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Are you surveying the clients that chose not to buy from you?

If not, you’re missing out on a valuable opportunity to gain vital insight into your sales pitch and service offering.

We don’t often refer to terminology such as sales or pitching when referring to the legal industry, however, the fact remains, the success of a law firm greatly relies on its ability to generate the sales of legal services by obtaining fee-paying clients.

I was speaking to a practice manager in one of the law firms here in Brisbane, we were having a chat about marketing and business development.


You know, Brietley London’s fairly new, still being in its maiden year of business, so we’re going through a similar sort of process where we’re building our client base and our brand and that sort of thing.

Anyway, we were talking about how much the investment is in marketing and business development, and how this law firm was measuring and monitoring the conversion of client pitches into actual revenue.

The practice manager was concerned that the conversion was perhaps lower than what it should be, so we were discussing strategies to increase this conversion, it led me to ask one simple question.

Are you asking the people that chose not to proceed with using the services of your firm why that was so?

The practice manager went quiet, I think it was a light bulb moment.

You see, it’s very easy to go and pitch business to people and if you have plenty of marketing spend then the quality of your conversion doesn’t seem to matter as much. Until that is, you’re wondering why your profit margin is eroding.

Where am I going with all of this? You see, we don’t often survey or talk to the people that choose not to buy from us, when we should. It’s a very important step that can be implemented helping us to ascertain what parts of our sales process or our pitch are falling over and to help understand what parts maybe a bit weak and could be improved upon.

We’re always quick to get feedback from people that have purchased from us  and to find out how their experience has been, and this is great for ensuring future business and potential referrals from clients, but we very rarely find the time to go back to people that haven’t bought from us and ask why they decided not to.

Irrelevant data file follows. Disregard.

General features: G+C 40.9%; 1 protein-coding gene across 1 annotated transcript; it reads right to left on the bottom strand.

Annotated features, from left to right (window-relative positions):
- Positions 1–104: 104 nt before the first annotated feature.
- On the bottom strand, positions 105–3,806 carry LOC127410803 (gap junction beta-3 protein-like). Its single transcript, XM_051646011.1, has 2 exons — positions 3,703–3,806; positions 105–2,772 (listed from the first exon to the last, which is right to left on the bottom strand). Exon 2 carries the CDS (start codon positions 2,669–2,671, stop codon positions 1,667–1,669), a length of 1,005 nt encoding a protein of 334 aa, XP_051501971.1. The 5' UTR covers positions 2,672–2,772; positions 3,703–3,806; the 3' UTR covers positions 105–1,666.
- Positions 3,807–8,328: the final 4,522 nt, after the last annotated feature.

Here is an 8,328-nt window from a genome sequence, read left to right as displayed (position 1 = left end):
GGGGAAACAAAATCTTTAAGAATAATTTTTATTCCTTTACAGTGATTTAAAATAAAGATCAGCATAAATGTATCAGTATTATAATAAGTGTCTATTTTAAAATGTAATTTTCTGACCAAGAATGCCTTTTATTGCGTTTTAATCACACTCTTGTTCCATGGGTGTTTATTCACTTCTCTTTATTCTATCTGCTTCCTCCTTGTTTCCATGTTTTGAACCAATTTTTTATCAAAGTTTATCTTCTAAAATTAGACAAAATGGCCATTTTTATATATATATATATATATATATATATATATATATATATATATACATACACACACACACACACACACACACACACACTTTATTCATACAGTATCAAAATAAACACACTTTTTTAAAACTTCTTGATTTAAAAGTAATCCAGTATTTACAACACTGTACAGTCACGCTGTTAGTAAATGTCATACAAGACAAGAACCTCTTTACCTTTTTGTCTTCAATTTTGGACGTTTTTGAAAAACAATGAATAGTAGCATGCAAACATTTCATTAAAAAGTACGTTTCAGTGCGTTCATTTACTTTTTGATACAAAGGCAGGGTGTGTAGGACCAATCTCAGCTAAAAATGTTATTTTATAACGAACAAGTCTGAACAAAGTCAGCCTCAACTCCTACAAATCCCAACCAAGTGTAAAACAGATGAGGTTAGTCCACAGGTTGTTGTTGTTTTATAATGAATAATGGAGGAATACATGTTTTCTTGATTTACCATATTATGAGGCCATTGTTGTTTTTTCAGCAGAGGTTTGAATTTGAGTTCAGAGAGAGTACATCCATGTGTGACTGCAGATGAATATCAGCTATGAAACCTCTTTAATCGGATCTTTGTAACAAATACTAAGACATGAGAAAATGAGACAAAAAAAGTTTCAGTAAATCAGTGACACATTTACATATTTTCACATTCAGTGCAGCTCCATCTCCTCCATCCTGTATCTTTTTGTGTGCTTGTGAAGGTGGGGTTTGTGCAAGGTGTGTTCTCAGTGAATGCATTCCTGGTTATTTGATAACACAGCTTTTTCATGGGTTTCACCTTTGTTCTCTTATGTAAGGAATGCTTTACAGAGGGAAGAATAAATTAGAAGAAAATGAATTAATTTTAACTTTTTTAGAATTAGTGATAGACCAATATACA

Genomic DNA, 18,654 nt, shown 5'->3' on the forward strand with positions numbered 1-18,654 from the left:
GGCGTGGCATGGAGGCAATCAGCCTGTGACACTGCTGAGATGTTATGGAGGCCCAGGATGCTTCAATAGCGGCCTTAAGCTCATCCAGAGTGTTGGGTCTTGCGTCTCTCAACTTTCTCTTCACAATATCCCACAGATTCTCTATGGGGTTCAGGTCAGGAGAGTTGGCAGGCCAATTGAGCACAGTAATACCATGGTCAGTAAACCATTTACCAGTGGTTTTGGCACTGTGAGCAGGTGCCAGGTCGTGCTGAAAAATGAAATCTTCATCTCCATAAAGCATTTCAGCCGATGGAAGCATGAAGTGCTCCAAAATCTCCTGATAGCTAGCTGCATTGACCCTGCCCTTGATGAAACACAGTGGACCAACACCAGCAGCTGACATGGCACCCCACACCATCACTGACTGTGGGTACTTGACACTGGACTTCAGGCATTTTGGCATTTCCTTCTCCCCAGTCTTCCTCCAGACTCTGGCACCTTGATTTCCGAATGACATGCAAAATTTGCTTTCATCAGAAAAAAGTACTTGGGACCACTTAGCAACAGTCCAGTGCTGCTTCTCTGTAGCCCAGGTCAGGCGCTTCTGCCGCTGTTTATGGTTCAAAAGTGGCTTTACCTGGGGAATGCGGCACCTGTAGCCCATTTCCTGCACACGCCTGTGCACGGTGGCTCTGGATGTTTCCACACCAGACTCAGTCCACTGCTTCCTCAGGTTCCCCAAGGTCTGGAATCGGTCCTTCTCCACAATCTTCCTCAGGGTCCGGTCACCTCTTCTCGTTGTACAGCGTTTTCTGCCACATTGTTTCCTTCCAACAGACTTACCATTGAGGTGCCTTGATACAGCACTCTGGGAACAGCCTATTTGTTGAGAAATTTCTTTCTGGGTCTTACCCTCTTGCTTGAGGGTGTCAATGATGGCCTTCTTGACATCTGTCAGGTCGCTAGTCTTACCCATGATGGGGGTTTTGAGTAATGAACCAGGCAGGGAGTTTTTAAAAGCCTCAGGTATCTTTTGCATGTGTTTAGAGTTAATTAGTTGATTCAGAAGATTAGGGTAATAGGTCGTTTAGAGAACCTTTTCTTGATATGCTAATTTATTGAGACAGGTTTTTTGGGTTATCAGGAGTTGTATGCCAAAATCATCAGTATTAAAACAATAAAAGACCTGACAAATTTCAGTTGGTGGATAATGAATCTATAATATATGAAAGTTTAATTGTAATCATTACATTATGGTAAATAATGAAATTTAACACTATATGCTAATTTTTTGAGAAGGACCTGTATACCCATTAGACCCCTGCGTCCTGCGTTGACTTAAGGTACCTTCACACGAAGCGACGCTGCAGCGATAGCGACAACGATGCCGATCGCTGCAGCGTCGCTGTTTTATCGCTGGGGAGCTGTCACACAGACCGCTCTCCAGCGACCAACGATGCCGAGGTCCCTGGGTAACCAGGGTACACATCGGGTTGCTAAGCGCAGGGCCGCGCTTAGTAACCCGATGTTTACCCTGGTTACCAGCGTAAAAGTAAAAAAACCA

It not a very effective use of your marketing budget to spend all this money on business development, sales and marketing if we’re not measuring it correctly and monitoring the complete sales cycle through to the end.

If you’re spending money on advertising and not achieving the revenue goals of your firm, then at the very least, justify it as a research exercise and survey lost clients to refine your product and service offering.

So, a bit of advice. If you’re in a law firm and you’re spending vast amounts of time and money on advertising and business development and you’re pitching to clients, but perhaps you’re finding that you’re not converting a lot of it to actual business, then by all means go back to the people that didn’t buy from you and ask them why.

Survey them and find out how you can improve, chances are you’re not communicating your value or service properly or you’re not building in the trust and reputation of your firm, I guess there could be many factors.

Use the information from these client surveys to refine your product or your pitch and see if there are any sort of weak spots that you could improve upon. Not doing so, means you’re throwing good money after bad and will continue to make the same mistakes.

Now, you might find this a little awkward, going back to the people that didn’t choose you, it’s sort of like going back to a bad date and asking where it went wrong.

If that’s the case, then take a step back, perhaps you can have someone that’s a manager or someone above you that could complete that part of the process. It could even be someone in more of an administrative capacity that’s just a third party to the transaction, someone that doesn’t necessarily have any sort of emotional attachment to the lost deal.

The takeaway from all of this, ask for feedback from all of your clients, both won and lost. This feedback will be invaluable in terms of assisting you with refining your service offering and it ultimately will result in you winning more business!

– Brendan Copp | Director & Founder at Brietley London – Connect with me on LinkedIn

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